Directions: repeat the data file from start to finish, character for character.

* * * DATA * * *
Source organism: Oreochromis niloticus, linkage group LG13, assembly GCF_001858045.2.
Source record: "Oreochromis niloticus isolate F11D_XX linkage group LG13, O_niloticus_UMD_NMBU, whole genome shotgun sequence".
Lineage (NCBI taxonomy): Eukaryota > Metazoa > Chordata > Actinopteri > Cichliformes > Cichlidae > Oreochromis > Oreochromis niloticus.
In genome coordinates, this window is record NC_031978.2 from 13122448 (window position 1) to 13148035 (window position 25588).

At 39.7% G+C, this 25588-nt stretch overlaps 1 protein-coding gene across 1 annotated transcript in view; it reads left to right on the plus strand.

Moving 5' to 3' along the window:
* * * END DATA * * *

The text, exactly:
Source organism: Oreochromis niloticus, linkage group LG13, assembly GCF_001858045.2.
Source record: "Oreochromis niloticus isolate F11D_XX linkage group LG13, O_niloticus_UMD_NMBU, whole genome shotgun sequence".
Lineage (NCBI taxonomy): Eukaryota > Metazoa > Chordata > Actinopteri > Cichliformes > Cichlidae > Oreochromis > Oreochromis niloticus.
In genome coordinates, this window is record NC_031978.2 from 13122448 (window position 1) to 13148035 (window position 25588).

At 39.7% G+C, this 25588-nt stretch overlaps 1 protein-coding gene across 1 annotated transcript in view; it reads left to right on the plus strand.

Moving 5' to 3' along the window: